To be completely honest, I’ve been postponing this post for over six weeks, because of how technical and confusing it seemed when I first got to read and hear about it! I’m so relieved to have finally got it done!
In summary, here is what you need to know about the new immigration regulations:
- The new immigration regulations became effective on the 1st of June 2015.
- The changes have been brought about because of the increase in the number of children that have been victims of child trafficking. There are about 30 000 minors reported to be victims of human trafficking through the South African borders, every year.
- In addition to passports and any other visa documents applicable to the location in which you’re travelling to, children under the age of 18, are required to have an unabridged birth certificate. An unabridged birth certificate is one that that reflects the details of both parents of the child, when entering or leaving South Africa.
- You can apply for a birth certificate at Home Affairs for approximately R75-00. You will need your ID book to do so.
- If the child is only travelling with one parent, you will need the unabridged certificate, a letter of permission to travel with the child and an ID copy; as well as the telephone number. These documents should not be older than three months. Only original or certified documents will be accepted.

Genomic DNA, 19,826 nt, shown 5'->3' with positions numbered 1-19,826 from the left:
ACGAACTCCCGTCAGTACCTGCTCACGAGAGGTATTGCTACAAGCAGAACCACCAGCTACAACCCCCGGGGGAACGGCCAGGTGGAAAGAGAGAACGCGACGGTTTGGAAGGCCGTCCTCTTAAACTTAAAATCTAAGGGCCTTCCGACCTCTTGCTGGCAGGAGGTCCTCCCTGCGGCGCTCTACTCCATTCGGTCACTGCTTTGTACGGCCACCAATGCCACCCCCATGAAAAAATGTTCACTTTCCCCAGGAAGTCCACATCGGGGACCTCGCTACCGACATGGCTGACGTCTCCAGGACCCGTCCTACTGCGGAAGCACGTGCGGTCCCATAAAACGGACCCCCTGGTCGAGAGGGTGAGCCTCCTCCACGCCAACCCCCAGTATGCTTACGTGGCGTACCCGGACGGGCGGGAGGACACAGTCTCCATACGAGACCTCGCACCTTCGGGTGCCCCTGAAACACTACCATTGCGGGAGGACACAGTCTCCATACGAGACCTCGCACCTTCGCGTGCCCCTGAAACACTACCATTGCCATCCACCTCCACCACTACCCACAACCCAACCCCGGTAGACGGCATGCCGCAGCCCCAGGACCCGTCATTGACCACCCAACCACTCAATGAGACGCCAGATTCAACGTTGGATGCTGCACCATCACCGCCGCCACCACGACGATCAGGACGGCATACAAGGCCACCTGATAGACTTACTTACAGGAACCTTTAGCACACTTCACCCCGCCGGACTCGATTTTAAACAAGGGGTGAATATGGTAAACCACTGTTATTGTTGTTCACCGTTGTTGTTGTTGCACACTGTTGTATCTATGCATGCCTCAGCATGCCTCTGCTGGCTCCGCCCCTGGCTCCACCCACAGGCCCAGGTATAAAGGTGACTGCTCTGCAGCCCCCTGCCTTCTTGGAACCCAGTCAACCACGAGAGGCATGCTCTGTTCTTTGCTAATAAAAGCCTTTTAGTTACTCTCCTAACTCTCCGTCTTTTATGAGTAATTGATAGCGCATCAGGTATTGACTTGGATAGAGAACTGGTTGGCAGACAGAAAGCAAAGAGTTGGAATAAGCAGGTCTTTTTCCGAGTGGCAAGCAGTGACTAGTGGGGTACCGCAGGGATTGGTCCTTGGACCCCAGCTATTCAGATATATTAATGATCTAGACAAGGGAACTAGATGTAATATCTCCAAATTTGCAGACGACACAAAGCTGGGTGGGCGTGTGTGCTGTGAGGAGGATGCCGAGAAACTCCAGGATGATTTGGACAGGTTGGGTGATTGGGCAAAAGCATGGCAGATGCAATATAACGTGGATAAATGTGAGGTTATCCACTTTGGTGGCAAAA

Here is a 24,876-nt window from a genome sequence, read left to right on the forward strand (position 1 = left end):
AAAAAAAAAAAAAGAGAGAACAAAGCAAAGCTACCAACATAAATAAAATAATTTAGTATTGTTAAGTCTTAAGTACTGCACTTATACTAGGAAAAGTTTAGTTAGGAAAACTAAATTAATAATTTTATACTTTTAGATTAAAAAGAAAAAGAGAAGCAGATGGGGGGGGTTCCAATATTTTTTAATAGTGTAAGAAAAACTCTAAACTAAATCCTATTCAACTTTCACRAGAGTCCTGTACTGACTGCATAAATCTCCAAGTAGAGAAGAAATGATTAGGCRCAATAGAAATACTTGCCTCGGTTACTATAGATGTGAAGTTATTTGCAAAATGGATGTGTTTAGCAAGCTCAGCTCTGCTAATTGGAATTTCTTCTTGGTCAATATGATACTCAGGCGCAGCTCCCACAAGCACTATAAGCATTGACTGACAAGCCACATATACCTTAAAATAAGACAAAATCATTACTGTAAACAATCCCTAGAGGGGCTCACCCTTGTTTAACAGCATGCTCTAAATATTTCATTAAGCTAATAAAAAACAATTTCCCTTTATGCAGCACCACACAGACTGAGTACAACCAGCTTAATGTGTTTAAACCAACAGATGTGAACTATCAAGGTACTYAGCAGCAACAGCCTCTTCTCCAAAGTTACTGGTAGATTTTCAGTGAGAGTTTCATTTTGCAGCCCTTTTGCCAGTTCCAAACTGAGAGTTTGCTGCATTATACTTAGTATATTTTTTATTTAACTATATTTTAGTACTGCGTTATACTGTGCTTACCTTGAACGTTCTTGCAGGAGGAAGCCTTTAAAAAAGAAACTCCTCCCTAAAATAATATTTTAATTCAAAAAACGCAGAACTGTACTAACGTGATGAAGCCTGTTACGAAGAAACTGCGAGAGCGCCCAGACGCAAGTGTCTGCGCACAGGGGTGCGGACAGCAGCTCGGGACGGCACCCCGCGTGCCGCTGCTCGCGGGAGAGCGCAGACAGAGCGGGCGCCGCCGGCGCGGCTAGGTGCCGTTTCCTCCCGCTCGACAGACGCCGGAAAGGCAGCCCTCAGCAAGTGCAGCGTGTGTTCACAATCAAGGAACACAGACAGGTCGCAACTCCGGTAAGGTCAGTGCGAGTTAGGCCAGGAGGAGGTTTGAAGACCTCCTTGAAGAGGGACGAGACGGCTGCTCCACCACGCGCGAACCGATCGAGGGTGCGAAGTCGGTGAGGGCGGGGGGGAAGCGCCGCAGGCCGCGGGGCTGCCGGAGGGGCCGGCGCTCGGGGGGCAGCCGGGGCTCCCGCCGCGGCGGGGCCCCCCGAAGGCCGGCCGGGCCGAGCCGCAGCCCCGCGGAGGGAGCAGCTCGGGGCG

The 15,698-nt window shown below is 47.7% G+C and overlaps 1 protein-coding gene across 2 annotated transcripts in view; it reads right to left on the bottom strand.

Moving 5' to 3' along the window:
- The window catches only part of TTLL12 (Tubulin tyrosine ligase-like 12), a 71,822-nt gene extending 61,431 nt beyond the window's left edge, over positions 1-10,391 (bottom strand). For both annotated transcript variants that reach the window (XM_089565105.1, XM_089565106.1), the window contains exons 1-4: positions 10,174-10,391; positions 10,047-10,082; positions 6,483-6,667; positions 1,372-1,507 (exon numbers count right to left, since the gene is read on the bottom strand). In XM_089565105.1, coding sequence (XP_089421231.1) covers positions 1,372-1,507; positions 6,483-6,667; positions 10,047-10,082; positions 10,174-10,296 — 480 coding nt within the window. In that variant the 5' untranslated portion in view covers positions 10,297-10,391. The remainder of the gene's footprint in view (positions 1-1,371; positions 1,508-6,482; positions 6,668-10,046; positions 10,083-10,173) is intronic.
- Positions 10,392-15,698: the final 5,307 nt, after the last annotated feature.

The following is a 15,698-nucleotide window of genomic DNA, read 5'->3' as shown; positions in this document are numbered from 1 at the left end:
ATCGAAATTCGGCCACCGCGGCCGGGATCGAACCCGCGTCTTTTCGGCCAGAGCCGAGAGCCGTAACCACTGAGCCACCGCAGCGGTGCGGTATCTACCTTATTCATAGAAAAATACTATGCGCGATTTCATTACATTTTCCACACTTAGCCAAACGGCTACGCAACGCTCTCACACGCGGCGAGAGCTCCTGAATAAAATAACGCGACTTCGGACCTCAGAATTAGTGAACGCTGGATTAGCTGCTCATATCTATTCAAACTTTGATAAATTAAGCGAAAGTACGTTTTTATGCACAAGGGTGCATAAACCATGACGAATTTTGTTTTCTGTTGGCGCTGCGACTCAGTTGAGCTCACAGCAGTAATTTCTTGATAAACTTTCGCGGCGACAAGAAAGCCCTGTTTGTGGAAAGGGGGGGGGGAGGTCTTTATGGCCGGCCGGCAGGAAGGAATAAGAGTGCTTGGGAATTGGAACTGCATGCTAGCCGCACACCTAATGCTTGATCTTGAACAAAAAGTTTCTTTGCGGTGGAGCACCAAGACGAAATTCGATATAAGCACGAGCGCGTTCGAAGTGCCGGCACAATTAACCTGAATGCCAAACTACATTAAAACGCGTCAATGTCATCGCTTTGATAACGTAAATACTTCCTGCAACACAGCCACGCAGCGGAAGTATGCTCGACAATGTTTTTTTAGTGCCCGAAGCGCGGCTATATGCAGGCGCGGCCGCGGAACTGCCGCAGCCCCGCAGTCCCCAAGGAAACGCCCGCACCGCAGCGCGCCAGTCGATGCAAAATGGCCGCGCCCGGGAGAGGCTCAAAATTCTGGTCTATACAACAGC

Single parents need to note the following:
- If your name is the only one that appears on the unabridged birth certificate, you do not require consent from the absent parent.
- If both parents’ details appear, the other parent must give you their consent for you to travel with the child in an affidavit / court order / letter of guardianship.
- If you are unable to trace the child’s other parent, you would need to apply for a letter of special circumstances.
- If the other parent has passed away, you will be expected to produce a death certificate.
Disclaimer: Please note that this is not a concise list, but merely a summary based on my research and understanding. For the full details of the regulation and more information, please visit the Department of Home Affairs website www.dha.gov.za
I hope this was simple enough for you to understand, it really took a while for me!
Modern Zulu Mom